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Ann Allergy Asthma Immunol. 2008 Mar;100(3):206-15. doi: 10.1016/S1081-1206(10)60444-9.

Development of an inhaled endotoxin challenge protocol for characterizing evoked cell surface phenotype and genomic responses of airway cells in allergic individuals.

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Center for Environmental Medicine, Asthma and Lung Biology, UNC School of Medicine, The University of North Carolina at Chapel Hill, Chapel Hill, North Carolina, USA.



Environmental exposure to endotoxin is a known cause of exacerbation of asthma. Inhaled endotoxin protocols have been used to evaluate airway cell surface phenotypes associated with antigen presentation and innate immunity in healthy volunteers, but not in allergic volunteers.


To establish the safety of challenge with low-dose endotoxin (10,000 endotoxin units) (lipopolysaccharide [LPS]) inhalation in allergic individuals, to measure airway cell surface phenotypes associated with antigen presentation and innate immunity in induced sputum (IS) after LPS challenge, and to conduct gene expression profiling in IS cells to determine which host genetic networks are modified by LPS inhalation.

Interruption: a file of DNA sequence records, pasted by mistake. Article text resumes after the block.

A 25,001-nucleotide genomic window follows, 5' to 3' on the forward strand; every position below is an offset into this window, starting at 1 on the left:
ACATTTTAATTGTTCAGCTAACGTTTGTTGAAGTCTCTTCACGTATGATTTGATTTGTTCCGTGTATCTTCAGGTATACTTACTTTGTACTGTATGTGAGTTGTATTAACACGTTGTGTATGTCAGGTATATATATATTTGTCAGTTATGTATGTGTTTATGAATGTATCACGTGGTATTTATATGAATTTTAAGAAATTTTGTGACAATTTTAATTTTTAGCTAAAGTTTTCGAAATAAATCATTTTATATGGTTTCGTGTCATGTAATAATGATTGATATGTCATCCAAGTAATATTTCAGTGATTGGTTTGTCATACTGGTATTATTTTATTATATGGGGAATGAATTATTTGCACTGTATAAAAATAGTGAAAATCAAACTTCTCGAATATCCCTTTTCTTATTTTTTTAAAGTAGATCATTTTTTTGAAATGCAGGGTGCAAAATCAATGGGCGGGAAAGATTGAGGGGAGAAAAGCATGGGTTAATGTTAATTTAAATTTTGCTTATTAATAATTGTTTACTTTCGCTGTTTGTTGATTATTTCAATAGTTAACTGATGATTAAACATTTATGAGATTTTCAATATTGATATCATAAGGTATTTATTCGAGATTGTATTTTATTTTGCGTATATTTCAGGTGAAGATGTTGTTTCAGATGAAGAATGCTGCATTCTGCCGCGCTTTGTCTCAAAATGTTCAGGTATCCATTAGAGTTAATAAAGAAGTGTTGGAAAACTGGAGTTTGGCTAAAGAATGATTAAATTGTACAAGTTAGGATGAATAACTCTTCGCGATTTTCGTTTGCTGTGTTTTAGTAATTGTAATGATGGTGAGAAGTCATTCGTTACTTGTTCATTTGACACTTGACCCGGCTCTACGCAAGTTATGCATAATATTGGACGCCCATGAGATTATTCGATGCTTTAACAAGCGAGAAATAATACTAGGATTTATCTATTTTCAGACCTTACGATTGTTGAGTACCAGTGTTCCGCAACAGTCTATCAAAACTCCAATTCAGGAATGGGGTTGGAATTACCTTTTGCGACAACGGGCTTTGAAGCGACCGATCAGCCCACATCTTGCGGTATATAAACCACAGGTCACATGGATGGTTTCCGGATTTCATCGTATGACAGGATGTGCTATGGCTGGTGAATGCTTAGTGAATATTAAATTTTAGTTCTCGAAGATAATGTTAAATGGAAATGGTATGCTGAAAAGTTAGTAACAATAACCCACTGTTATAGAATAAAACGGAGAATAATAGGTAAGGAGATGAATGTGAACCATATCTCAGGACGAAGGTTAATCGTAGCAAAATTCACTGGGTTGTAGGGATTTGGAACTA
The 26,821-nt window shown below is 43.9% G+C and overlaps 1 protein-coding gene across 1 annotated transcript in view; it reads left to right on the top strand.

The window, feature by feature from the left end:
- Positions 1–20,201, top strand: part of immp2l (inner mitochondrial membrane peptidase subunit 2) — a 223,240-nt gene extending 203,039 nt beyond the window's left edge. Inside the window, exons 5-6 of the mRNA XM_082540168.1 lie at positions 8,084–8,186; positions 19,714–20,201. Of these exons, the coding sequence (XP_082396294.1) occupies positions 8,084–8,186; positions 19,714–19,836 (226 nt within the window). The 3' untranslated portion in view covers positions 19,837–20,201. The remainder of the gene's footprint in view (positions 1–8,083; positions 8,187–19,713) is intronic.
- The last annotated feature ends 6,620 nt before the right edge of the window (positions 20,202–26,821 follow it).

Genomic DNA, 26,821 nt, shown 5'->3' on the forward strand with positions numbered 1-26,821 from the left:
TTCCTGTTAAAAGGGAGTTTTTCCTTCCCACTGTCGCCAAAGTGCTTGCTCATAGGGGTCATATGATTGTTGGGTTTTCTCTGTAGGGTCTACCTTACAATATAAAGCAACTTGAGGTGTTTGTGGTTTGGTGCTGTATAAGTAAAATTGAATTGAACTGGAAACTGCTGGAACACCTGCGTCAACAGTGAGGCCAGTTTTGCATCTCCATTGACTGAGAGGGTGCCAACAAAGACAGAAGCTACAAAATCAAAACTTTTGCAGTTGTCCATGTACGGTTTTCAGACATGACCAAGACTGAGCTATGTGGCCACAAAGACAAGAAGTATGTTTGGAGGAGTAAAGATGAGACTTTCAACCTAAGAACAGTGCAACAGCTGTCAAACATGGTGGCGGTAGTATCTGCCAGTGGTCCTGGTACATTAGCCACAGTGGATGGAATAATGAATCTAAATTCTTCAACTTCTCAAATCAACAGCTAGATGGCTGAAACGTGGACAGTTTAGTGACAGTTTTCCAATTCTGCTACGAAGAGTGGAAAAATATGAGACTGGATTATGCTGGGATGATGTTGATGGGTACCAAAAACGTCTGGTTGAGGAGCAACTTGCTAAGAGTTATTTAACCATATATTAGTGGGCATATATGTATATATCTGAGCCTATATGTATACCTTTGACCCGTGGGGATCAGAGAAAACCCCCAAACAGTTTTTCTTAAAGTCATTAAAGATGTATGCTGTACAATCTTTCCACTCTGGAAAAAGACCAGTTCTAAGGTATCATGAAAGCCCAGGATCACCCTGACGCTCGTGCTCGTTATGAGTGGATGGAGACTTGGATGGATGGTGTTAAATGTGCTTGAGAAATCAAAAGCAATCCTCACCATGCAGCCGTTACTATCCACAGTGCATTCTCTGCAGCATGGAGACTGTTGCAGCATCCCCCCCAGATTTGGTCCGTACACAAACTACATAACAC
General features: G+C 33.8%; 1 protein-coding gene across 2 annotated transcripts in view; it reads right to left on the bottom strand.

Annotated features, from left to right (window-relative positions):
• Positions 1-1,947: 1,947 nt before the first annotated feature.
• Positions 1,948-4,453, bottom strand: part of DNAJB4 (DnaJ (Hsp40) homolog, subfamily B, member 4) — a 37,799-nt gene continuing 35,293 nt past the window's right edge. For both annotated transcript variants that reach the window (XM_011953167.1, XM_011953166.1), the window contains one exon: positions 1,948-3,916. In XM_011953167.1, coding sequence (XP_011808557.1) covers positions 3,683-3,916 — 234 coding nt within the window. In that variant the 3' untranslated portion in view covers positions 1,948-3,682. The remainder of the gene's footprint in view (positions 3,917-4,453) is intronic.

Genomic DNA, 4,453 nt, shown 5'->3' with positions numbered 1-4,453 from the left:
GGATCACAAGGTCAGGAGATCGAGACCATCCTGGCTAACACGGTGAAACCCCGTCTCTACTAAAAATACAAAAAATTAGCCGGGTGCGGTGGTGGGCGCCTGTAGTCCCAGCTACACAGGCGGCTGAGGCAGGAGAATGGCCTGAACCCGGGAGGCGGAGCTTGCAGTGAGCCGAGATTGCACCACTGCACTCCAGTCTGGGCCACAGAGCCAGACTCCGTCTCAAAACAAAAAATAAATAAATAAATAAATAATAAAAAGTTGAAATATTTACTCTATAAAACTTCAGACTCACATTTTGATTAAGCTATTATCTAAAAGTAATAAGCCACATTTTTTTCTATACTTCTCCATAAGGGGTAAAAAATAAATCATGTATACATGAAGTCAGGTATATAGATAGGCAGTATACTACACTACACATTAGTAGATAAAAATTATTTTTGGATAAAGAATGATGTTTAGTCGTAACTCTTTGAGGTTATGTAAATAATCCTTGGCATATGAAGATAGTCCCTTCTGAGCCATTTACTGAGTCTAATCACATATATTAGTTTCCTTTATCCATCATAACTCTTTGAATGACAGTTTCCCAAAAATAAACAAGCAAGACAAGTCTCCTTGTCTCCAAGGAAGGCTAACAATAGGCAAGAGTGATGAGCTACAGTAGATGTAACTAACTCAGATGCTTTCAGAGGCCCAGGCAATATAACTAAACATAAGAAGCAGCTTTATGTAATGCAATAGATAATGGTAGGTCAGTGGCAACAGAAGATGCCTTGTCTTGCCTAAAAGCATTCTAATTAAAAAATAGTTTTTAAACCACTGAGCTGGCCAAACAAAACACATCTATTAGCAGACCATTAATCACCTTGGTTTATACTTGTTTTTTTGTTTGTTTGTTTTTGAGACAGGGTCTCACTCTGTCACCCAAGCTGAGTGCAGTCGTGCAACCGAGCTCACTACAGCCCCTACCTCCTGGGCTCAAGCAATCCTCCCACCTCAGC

Induced sputum was obtained before and 6 hours after LPS inhalation in 10 allergic volunteers (8 with asthma and 2 with rhinitis). Flow cytometry was used to examine cell surface phenotypes on IS cells. Genomic expression was analyzed on a subset of IS samples (n = 10) using microarray and ingenuity pathway analysis.


A total of 10,000 endotoxin units of LPS induced significant up-regulation of membrane CD14, CD11b, CD16, HLA-DR, CD86, and Fcepsilon receptor 1 on sputum phagocytes and increased expression of genes that influence antigen-presenting surface molecules (HLA-DR, chemokine ligand 2 or monocyte chemoattractant protein 1, v-rel reticuloendotheliosis viral oncogene homolog, prostaglandin-endoperoxide synthase 2 or cyclooxygenase 2, and transforming growth factor beta), immune activation (CD14, interleukin 1beta, and regulated upon activation, normal T cell expressed and secreted), and inflammation (intracellular adhesion molecule 1 and inhibitory kappaBalpha). Gene profiles for nuclear factor kappaB, interleukin 1, and tumor necrosis factor pathways were also significantly affected.


Low-dose inhaled endotoxin challenge is safe in allergic individuals with mild to moderate disease. It enhances airway cell surface phenotypes and expression of genes associated with antigen presentation, innate immunity, and inflammation. Microarray with ingenuity pathway analysis can be successfully applied to sputum cells to characterize genetic responses to inhaled exacerbants.

[Indexed for MEDLINE]

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